Heading out to Montana’s Backcountry? What you need to know

The Gallatin County Sheriff Search and Rescue building off Tamarack Street.

BOZEMAN, Mont. – If you’re looking to “Get Lost” out in Montana’s beautiful backcountry this weekend, officials are asking you to take precautions so they don’t have to help you “Get Found.”

The Gallatin County Sheriff Search and Rescue (GCSAR) and Gallatin National Forest Avalanche Center (GNFAC) always encourage backcountry outings but want to warn people of the fresh snow and frigid cold temperatures.

In January, GCSAR volunteers dropped everything to respond to a call 113 times for 15 calls, three searches, 12 rescues, and two mutual aid events.

“Snowmobiling has completely dominated the calls lately especially in West Yellowstone they’ve seen a huge, huge amount of snowmobile accidents,” Search and Rescue Captain Scott Secor said. “It’s not just from vacationers out-of-town, it’s also people right here in Bozeman and Gallatin County.”

Both GCSAR and GNFAC said they are seeing more and more people taking to the backcountry just like in the summer during the COVID-19 pandemic with trips to Montana State Parks and national parks in Montana during certain summer months.

“We are seeing a lot more people in the backcountry then we’ve seen ever, we saw this this summer because of COVID restrictions, and I love it, we encourage that, but we want them to do it safely,” GNFAC Director Doug Chabot said.

Chabot’s tips to backcountry winter enthusiasts, go with a partner, carry avalanche rescue gear, transceiver beacon and a shovel, and feel free to take an avalanche class with a field component to learn how to dig in the snow and look for in the snow to understand what is under your feet.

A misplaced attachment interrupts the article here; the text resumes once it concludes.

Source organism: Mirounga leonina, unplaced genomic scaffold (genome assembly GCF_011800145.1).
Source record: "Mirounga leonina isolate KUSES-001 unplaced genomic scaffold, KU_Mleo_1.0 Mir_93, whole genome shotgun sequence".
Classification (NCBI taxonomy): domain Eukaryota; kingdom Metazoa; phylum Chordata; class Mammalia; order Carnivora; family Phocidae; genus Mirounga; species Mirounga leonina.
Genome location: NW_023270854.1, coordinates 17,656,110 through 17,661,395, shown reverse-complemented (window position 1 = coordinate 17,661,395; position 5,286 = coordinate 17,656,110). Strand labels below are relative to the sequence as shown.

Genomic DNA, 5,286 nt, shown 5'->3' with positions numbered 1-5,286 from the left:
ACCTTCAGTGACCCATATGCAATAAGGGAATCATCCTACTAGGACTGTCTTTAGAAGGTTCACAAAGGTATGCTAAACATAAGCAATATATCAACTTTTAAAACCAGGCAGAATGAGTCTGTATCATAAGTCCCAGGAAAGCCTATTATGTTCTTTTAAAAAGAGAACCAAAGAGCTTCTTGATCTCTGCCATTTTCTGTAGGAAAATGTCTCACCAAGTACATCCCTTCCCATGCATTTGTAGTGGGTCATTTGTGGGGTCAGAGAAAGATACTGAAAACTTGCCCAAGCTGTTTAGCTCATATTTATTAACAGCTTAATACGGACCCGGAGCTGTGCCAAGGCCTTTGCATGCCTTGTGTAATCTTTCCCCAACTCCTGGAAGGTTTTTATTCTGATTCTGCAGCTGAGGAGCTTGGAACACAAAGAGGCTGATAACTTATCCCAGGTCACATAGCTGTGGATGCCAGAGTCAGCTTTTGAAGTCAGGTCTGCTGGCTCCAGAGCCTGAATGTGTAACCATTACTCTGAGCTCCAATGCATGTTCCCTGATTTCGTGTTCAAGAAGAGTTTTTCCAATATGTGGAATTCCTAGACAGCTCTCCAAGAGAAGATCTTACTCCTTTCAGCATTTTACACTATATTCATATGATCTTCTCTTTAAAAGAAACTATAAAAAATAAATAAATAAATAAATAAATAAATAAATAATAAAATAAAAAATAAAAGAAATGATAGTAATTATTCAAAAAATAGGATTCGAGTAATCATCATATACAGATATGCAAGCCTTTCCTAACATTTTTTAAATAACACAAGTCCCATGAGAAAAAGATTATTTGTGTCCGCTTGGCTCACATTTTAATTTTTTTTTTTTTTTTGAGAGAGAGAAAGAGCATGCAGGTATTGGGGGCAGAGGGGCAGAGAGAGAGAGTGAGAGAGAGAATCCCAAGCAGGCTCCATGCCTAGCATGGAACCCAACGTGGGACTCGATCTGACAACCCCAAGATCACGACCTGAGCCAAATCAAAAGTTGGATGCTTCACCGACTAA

Gallatin County Sheriff Search and Rescue equipment

A snowmobile along with other search and rescue equipment and vehicles that have been used by the GCSAR.

“Pack as if you’re going to stay the night, pack as if no one is going to come get you and you have to survive the night so that’s extra clothes, fire making stuff, food, water, tools, first aid,” Captain Secor added. “It sounds excessive but a fun trip during the day could turn into a nightmare overnight if you’re not prepared.”

According to Captain Secor, one of the biggest things is making sure your phone is charged so you can get a call out and they can trace your phone to the last location which helped them find a hiker up on the M Trail on Monday.

“The buddy system and the phone, that has saved more lives than any of the other ones combined,” Captain Secor emphasized.

Rescue at the M Trail
GCSAR were called to search for a lost hiker on the M trail. The hiker called 911 early, was dressed for the conditions, remained calm, and provided good information for a quick search and rescue.

The U.S. Forest Service National Avalanche Center and GNFAC have a free avalanche report updated every day to track avalanche danger across the state and country that can be found here.

“We have really bad, sugary, fragile snow kind of at the ground and we just put a huge load on it and so that’s why we had all the natural avalanche activity.” Chabot said. “Right now we’re not expecting to see in the coming days natural avalanche activity, but we will start to see more human triggered activity because people are getting out.”

More information on the Gallatin County Sheriff Search and Rescue can be found here.

More information on the Gallatin National Forest Avalanche Center can be found here.

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